Some people claim asylum immediately on arrival at the airport/port of entry in the UK. If you do this, you will have your screening interview at the airport/port.
The Home Office believes that everyone should claim asylum at the port of entry, and that if you do not, this means you are less likely to be telling the truth. They refer to clear instructions to claim asylum at the airport. These instructions are a few small posters in English and do not take into account that many people do not have good English, and may not know what the word ‘asylum’ means (they know they need safety or protection but may never have heard it called ‘asylum’ before). They also do not take into account that many people seeking asylum have to use a smuggler/agent to enter the UK, who gives them strict instructions not to say anything about asylum until they are through immigration control (and the agent has safely got away).
Some people who come to the UK to seek asylum use their own passports, but for many this is not possible. It would either put them at risk to apply for a passport in their country (imagine asking the Eritrean government for a passport and explaining you want it for a trip to the UK), or the use of a passport in their own name would make their presence known to the very authorities they are having to flee.
Article 31 of the Refugee Convention acknowledges the danger for some people of using a real passport in their own name, and states that asylum seekers should not be punished for this if they have a good reason for using false documents:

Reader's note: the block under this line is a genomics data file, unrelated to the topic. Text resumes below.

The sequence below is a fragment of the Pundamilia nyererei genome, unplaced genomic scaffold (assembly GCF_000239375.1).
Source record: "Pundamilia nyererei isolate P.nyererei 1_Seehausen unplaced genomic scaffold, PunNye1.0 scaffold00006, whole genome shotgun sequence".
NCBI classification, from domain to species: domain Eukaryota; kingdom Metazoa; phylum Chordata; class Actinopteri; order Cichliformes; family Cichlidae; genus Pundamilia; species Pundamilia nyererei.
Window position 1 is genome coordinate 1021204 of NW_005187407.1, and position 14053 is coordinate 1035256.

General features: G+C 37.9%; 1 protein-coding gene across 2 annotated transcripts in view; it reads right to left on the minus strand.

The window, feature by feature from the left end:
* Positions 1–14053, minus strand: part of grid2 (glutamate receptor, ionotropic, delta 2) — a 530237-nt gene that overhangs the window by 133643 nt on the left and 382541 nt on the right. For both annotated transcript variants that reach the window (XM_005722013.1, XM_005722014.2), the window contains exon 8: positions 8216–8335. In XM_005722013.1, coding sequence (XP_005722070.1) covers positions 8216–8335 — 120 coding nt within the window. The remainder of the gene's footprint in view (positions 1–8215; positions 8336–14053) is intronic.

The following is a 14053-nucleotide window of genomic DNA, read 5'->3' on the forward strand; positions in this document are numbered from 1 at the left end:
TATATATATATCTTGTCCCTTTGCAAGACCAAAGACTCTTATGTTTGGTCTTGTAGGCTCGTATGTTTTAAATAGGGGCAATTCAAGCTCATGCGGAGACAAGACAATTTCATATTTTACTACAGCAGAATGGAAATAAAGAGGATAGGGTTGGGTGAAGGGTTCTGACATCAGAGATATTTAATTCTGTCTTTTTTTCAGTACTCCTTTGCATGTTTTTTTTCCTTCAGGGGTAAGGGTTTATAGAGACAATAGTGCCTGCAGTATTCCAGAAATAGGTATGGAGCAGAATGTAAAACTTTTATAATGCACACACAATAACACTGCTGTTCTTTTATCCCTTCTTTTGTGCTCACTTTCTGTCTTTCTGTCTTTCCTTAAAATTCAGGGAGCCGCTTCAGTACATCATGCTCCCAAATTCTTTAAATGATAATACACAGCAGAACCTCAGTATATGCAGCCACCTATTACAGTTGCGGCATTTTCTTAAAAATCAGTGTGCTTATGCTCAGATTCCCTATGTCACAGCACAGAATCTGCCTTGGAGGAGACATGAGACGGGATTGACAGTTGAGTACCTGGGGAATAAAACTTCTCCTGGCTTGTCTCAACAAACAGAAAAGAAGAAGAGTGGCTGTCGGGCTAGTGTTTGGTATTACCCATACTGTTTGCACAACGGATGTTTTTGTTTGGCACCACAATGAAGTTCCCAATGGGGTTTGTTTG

The ‘Article 31’ principle is part of UK law as Section 31 of the 1999 Immigration and Asylum Act.
Section 31 provides that it is a defence for a refugee, charged with ‘document offences‘, if they can demonstrate that they have:
- come to the UK directly from a country where their life or freedom was threatened
- presented themselves to the authorities in the UK without delay
- showed good cause for their illegal entry or presence, and
- made a claim for asylum as soon as was reasonably practicable after their arrival in the UK.
Many asylum seekers are prosecuted by the UK government for the use of a false passport and are not made aware of the statutory defence above. If they are represented by lawyers who specialise in criminal law, and who do not know this Section 31 defence, the lawyer may wrongly advise their clients to plead guilty: the evidence of the crime is clearly there, and pleading guilty should lead to a shorter sentence. Asylum seekers should, however, be given advice about the Section 31 defence (which allows you to plead not guilty).
The criminal conviction for using a false passport may be used as a reason to refuse some applications for status – including indefinite leave to remain – and can cause problems when applying for work.
If you are in Scotland, you should ask your lawyer to look at the Crown Office’s new prosecution guidelines, designed to protect refugees fleeing persecution.
Legal options after criminal sentence
There are legal options, even after a criminal sentence has been given, that may help you if you are in this situation. One of these is the Criminal Cases Review Commission (CCRC).
The CCRC was set up to deal with suspected miscarriages of justice. It has reviewed a number of convictions relating to offences by asylum seekers/refugees connected to their entry to the UK. In most of these cases, the applicants have been advised to plead guilty, and were not advised that they may have a defence. The CCRC has the power to refer convictions (and sentences) to the appropriate appeal court if it determines there is a real possibility that the conviction will be quashed.
For more information on this process, contact the CCRC on 0121 233 1473 or get an application form on their website.
The CCRC can deal with cases in England, Wales and Northern Ireland. For cases in Scotland, contact the Scottish CCRC on 0141 2707030 or see their website for more information.
Read more about claiming asylum in our Toolkit.
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